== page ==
From the make-your-eyes-sweat crawfish etoufee to the dance-till-you-drop zydeco, the tastes and sounds of Louisiana share one delicious thing in common: Spice is not just something you put on your gumbo, it's the extra-hot Tabasco that defines a way of life.
The food is spicy, the music is spicy, the people are spicy. Everything about the culture is spicy.Which made Saturday's Festival New Orleans at Franklin Quest Field one of the spiciest events this town has seen in quite some time. Real Cajun food in Salt Lake City? Honest to goodness zydeco?
Yep, that was the smell of jambalaya simmering, of crawfish just screaming to have their tails squeezed, of alligators swimming in barbecue sauce. And yes, that was a Dixieland jazz band marching around the stadium, while a couple thousand fans kicked up their heels to the zydeco-rock of Zachary Richard (that's "REE-char," of course).
Salt Lake City's first Festival New Orleans was a chance for Utahns to taste a small slice of authentic Cajun culture. An assortment of Louisiana chefs and musicians are making a 17-city tour in an attempt to re-create the spirit of the famed New Orleans Jazz and Heritage Festival.
While that particular festival draws hundreds of thousands of visitors from all around the world, the traveling Festival New Orleans is a scaled-back version with only about a dozen food booths, a half dozen vendors of Mardi Gras paraphernalia, two concert stages and about 3,000 or 4,000 wish-they-were-in-New Orleans revelers.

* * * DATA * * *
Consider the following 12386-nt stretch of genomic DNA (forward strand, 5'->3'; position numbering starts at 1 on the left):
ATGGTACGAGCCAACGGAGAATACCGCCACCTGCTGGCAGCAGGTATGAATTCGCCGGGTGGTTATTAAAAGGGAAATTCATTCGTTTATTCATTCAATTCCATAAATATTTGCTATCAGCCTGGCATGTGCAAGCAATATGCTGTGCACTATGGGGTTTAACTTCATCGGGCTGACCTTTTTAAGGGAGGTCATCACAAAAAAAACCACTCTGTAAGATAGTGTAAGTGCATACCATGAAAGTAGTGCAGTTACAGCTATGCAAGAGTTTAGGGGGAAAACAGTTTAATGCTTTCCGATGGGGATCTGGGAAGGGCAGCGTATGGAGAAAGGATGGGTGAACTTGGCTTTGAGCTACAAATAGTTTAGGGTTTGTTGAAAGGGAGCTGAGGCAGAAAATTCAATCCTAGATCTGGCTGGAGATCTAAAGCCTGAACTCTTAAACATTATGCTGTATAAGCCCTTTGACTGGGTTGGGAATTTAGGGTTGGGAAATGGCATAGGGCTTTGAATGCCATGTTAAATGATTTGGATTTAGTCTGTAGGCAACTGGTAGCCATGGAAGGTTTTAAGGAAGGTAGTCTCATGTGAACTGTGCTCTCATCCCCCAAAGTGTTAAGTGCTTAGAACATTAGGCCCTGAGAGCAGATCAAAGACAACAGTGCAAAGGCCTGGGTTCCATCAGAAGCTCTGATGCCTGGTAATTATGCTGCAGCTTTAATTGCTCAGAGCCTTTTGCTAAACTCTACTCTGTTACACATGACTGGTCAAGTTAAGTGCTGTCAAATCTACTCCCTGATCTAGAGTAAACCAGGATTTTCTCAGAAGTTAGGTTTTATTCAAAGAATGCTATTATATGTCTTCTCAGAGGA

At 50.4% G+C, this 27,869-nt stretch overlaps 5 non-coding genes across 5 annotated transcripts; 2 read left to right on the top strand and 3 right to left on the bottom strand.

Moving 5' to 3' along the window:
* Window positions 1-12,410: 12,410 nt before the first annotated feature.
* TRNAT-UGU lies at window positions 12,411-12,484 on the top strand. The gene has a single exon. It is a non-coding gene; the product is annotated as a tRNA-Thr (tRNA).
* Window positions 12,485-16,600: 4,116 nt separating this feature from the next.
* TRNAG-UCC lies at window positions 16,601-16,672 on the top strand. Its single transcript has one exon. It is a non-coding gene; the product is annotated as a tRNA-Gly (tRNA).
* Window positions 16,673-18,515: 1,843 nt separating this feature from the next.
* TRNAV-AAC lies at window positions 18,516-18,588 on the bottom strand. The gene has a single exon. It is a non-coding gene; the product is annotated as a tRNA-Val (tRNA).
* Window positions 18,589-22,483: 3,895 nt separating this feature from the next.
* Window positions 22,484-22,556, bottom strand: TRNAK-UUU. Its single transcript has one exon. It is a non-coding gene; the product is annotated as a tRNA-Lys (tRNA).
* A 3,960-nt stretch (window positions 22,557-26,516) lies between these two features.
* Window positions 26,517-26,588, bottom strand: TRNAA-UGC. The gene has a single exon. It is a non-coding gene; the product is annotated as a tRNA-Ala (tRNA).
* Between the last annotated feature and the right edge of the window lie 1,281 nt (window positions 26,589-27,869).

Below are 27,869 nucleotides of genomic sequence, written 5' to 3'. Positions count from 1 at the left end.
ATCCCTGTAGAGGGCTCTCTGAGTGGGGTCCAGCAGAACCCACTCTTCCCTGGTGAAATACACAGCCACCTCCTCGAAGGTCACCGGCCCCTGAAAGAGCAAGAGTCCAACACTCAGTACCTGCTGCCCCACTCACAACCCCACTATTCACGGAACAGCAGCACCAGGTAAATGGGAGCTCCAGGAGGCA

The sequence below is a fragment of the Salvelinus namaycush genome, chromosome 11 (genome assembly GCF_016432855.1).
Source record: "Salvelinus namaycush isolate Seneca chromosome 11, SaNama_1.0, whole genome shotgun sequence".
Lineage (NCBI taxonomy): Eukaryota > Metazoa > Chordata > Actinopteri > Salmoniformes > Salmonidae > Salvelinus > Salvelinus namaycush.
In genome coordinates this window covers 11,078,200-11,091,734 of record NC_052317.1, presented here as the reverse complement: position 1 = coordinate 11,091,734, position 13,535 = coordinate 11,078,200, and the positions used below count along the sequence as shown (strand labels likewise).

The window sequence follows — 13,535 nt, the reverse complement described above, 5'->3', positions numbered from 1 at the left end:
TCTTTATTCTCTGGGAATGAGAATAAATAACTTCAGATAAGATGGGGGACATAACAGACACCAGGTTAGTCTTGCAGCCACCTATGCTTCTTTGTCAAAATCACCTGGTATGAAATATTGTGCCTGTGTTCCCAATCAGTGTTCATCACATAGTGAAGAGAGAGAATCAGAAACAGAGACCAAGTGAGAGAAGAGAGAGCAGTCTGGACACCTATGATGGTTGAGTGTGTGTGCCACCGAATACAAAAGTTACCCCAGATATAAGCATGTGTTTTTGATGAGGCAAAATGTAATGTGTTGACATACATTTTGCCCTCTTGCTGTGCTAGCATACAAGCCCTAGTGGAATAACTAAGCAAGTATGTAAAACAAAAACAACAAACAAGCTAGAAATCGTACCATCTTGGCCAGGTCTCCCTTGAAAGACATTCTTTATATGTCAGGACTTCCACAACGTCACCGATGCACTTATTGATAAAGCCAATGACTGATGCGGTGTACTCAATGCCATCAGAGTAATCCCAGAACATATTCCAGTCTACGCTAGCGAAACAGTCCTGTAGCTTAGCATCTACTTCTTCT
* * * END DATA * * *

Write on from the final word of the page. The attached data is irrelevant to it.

How authentic was it? Depends on your point of reference. Since you still can't find knock-your-socks-off Cajun food anywhere in Salt Lake City, even average Louisiana food tastes mighty good.
So for an expert opinion, I defer to Theresa Thibodeaux and Eva Blake, both Louisiana natives now living in Utah. The file gumbo? Not too good. The jambalaya? OK, but Theresa could make it better.
The crawfish etoufee? "As good as it gets. One taste and I knew you wouldn't want to share," Eva said.
The music received the same kind of mixed reviews. The festival kicked off with the Just-A-Portion gospel choir (ironically performing on a stage with the word "Voodoo" across the top), followed by the zydeco of John Delafose and the Eunice Playboys and later Sunpie and the Louisiana Sunspots. The prime-time evening attractions were Zachary Richard and Buckwheat Zydeco.
Delafose was great, but Sunpie paled by comparison. And Ree-char? A sensational performer who serves up a musical gumbo of country, rock and Cajun sounds.
Instead of fans imitating shark fins, though, you get thousands of people holding their hands like crawfish pincers and wildly singing "squeeze the tails and suck the heads" - the chorus to "Crawfish," of course.
Richard closed his set appropriately with "Going to Louisiana." But on this sun-baked Saturday, Louisiana came to us.